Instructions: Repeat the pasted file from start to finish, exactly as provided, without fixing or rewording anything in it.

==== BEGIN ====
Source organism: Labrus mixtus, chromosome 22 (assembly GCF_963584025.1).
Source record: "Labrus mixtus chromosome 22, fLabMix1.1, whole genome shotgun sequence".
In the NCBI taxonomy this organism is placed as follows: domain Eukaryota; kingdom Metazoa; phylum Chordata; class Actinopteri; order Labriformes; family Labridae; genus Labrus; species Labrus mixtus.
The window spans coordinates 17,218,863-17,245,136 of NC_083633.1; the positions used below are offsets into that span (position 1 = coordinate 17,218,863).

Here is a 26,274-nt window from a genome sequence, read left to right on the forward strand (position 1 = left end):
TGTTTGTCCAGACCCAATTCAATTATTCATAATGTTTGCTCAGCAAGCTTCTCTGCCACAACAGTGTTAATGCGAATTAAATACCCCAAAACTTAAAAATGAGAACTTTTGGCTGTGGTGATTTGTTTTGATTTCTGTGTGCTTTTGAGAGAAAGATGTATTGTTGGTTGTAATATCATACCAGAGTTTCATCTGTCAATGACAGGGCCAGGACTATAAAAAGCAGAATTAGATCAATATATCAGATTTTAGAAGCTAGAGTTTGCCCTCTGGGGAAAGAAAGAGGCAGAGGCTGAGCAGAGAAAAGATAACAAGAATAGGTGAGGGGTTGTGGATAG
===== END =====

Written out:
Source organism: Labrus mixtus, chromosome 22 (assembly GCF_963584025.1).
Source record: "Labrus mixtus chromosome 22, fLabMix1.1, whole genome shotgun sequence".
In the NCBI taxonomy this organism is placed as follows: domain Eukaryota; kingdom Metazoa; phylum Chordata; class Actinopteri; order Labriformes; family Labridae; genus Labrus; species Labrus mixtus.
The window spans coordinates 17,218,863-17,245,136 of NC_083633.1; the positions used below are offsets into that span (position 1 = coordinate 17,218,863).

Here is a 26,274-nt window from a genome sequence, read left to right on the forward strand (position 1 = left end):
TGTTTGTCCAGACCCAATTCAATTATTCATAATGTTTGCTCAGCAAGCTTCTCTGCCACAACAGTGTTAATGCGAATTAAATACCCCAAAACTTAAAAATGAGAACTTTTGGCTGTGGTGATTTGTTTTGATTTCTGTGTGCTTTTGAGAGAAAGATGTATTGTTGGTTGTAATATCATACCAGAGTTTCATCTGTCAATGACAGGGCCAGGACTATAAAAAGCAGAATTAGATCAATATATCAGATTTTAGAAGCTAGAGTTTGCCCTCTGGGGAAAGAAAGAGGCAGAGGCTGAGCAGAGAAAAGATAACAAGAATAGGTGAGGGGTTGTGGATAG